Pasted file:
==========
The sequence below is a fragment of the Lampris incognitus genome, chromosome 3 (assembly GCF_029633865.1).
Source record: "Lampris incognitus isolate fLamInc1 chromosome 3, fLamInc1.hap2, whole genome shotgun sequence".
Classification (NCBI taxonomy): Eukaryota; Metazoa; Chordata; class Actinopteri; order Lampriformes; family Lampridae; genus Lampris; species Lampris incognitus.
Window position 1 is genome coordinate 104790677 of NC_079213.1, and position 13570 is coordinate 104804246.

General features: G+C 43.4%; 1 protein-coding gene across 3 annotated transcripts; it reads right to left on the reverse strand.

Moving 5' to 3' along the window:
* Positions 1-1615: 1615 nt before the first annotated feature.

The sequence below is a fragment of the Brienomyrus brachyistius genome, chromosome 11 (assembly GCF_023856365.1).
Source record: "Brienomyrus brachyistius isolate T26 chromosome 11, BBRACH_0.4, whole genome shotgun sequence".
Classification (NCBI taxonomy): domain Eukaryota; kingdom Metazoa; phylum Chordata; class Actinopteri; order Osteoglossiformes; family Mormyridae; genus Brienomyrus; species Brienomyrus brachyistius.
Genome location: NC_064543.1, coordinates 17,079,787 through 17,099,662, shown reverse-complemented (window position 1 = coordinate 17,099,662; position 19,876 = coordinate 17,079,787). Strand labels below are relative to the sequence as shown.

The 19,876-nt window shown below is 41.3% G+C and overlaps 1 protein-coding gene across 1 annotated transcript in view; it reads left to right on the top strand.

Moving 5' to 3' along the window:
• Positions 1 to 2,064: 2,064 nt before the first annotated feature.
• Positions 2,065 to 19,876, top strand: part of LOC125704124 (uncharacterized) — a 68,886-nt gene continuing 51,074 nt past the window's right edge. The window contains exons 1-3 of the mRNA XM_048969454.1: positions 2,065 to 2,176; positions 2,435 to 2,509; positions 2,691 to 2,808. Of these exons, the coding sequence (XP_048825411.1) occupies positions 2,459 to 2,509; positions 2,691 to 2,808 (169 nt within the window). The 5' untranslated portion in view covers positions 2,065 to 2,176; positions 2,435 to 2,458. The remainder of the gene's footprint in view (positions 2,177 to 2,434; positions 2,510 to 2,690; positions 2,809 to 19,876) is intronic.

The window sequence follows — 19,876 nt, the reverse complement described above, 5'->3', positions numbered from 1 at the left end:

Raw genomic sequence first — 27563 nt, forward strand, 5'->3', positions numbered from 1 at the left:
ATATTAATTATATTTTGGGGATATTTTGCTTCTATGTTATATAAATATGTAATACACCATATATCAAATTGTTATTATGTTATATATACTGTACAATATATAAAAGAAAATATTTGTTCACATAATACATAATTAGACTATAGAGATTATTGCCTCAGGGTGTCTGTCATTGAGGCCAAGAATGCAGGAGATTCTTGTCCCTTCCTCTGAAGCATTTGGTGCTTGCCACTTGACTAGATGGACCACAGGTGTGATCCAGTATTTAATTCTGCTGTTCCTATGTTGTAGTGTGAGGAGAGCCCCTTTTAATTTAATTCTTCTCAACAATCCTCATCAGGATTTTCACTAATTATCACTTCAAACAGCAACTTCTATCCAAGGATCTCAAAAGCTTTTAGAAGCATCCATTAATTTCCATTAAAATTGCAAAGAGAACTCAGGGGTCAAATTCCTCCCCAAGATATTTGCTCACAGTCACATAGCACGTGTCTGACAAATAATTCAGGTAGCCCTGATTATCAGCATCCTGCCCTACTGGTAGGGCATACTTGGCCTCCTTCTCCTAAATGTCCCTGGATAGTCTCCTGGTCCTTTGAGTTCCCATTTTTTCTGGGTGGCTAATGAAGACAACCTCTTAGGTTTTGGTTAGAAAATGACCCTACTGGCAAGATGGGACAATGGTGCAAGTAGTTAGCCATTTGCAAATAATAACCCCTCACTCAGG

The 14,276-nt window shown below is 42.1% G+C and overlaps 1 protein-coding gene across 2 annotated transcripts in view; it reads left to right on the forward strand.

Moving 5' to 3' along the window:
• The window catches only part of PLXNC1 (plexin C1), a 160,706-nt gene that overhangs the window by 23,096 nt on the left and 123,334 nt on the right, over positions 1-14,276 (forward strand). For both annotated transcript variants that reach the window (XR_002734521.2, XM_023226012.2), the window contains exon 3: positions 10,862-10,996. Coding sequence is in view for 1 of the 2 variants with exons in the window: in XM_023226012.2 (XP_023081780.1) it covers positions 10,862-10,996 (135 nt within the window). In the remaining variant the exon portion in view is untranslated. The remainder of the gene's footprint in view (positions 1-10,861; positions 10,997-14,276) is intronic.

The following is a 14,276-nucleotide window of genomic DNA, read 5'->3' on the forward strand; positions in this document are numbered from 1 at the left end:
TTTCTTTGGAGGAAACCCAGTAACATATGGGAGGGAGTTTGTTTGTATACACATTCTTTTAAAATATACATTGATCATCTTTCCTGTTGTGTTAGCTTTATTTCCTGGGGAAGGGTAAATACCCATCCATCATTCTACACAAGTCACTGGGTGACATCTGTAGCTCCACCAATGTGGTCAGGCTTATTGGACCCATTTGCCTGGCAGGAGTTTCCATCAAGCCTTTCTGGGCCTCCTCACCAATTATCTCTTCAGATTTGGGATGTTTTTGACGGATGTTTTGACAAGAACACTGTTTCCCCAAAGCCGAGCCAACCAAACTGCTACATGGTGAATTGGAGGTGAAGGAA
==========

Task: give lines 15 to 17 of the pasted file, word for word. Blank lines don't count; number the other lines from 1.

• Positions 2,065 to 19,876, top strand: part of LOC125704124 (uncharacterized) — a 68,886-nt gene continuing 51,074 nt past the window's right edge. The window contains exons 1-3 of the mRNA XM_048969454.1: positions 2,065 to 2,176; positions 2,435 to 2,509; positions 2,691 to 2,808. Of these exons, the coding sequence (XP_048825411.1) occupies positions 2,459 to 2,509; positions 2,691 to 2,808 (169 nt within the window). The 5' untranslated portion in view covers positions 2,065 to 2,176; positions 2,435 to 2,458. The remainder of the gene's footprint in view (positions 2,177 to 2,434; positions 2,510 to 2,690; positions 2,809 to 19,876) is intronic.

The window sequence follows — 19,876 nt, the reverse complement described above, 5'->3', positions numbered from 1 at the left end:

Raw genomic sequence first — 27563 nt, forward strand, 5'->3', positions numbered from 1 at the left: